THE REALITY OF LIVING IN NYC

In Gossip Girl, Serena van der Woodsen overlooks Grand Central Terminal upon her return while Blair Waldorf plans her next party on the steps of The Metropolitan Museum of Art. In The Devil Wears Prada, Andrea Sachs receives a style makeover during her time at the Runway magazine headquarters in New York City. In Teenage Mutant Ninja Turtles, the four brothers celebrate their victories by eating Antonio’s Pizza and exploring city nightlife. 

Movies and shows are quick to portray New York City as the best city in the world, a place where business moguls of Wall Street determine their next million-dollar move, where fashion designers popularize the latest trends during New York Fashion Week, or where the paparazzi eagerly wait outside Taylor Swift’s Soho apartment. 

Even on social media, influencers posting pictures of their lavish lifestyles cause people to automatically assume that living in New York City comes with a free skyline view conveniently located right in front of the window. In reality, NYC is one of the most expensive cities in the world, with the cost of living in Manhattan 154% higher than the national average.

Photo by Life of Wu on Pexels.com

In addition to ridiculous living expenses, New Yorkers are no strangers to public transportation horror stories. While most movies depict protagonists stepping into taxis, New Yorkers try to avoid them as much as possible. Like rent, NYC taxis are unreasonably expensive and will take twice as long to reach their destinations, due to traffic.

Instead, we rely on the dreaded MTA. I’m practically immune to the dried patches of urine coating the station floors and the sight of rats scurrying across the rails. Normal summer days consist of standing on packed subway platforms next to other sweaty strangers, all rushing towards the same air-conditioned train, which always arrives 15 minutes late. In the winter, we stand in freezing stations, stomping the black slushy snow off of our boots.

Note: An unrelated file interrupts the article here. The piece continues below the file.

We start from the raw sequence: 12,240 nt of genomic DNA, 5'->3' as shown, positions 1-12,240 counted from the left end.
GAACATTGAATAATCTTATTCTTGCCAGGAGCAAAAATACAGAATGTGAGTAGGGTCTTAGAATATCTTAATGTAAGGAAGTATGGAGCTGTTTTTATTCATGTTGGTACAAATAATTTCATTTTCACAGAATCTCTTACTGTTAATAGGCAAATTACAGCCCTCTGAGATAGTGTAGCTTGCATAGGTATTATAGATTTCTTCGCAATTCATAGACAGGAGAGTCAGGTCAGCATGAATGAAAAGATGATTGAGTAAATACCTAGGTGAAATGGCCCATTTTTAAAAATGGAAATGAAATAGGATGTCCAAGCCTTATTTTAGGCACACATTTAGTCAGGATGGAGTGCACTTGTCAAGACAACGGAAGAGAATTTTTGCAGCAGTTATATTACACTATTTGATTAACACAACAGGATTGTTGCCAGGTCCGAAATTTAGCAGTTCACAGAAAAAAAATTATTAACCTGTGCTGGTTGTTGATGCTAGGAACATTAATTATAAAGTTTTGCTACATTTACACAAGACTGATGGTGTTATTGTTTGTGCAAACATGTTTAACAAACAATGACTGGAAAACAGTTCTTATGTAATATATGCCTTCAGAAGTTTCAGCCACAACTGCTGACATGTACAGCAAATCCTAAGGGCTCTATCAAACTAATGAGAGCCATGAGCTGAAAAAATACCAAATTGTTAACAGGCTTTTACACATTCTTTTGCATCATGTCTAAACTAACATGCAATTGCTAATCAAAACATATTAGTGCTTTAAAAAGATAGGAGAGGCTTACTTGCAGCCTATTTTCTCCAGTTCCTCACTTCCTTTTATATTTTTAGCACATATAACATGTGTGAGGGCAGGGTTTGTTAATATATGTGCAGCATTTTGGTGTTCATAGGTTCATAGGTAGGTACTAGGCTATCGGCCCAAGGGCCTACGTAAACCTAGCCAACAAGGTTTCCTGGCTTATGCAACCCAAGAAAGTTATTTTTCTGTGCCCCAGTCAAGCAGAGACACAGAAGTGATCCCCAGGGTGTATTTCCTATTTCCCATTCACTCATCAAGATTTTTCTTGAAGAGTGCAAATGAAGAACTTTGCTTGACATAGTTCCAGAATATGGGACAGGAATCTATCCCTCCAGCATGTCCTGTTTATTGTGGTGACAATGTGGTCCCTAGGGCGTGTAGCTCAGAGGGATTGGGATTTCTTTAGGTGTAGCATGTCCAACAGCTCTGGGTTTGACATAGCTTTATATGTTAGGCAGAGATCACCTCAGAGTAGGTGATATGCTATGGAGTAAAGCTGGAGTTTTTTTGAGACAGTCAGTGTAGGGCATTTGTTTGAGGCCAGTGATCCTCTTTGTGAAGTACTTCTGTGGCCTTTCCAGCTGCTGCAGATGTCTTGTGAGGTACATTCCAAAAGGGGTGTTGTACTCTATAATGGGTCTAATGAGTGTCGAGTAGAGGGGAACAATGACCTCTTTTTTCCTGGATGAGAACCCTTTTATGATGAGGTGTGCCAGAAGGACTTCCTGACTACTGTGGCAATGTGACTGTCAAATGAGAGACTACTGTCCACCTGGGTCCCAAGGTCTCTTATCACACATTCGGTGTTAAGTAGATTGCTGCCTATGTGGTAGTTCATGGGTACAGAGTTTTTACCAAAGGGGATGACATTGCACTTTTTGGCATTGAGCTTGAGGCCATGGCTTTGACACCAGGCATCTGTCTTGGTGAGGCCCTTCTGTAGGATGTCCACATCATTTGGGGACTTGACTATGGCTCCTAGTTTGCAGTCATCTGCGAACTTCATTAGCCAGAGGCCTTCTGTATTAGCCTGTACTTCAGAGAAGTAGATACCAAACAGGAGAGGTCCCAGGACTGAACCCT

Despite the ridiculous prices, smelly train stations, and exaggerated stereotypes, I realize that I take it city life for granted. Up until college, I had always seen New York City as an average place. After meeting people who weren’t from the city, I began appreciating it. When New York City became the epicenter of the pandemic, seeing the once-bustling city transform into an eerie ghost town was extremely unsettling. It was a wake-up call for the introvert in me, who preferred being indoors binging on Netflix rather than going out.

While NYC definitely isn’t the glamorous place of dreams Hollywood suggests, it definitely has its moments.

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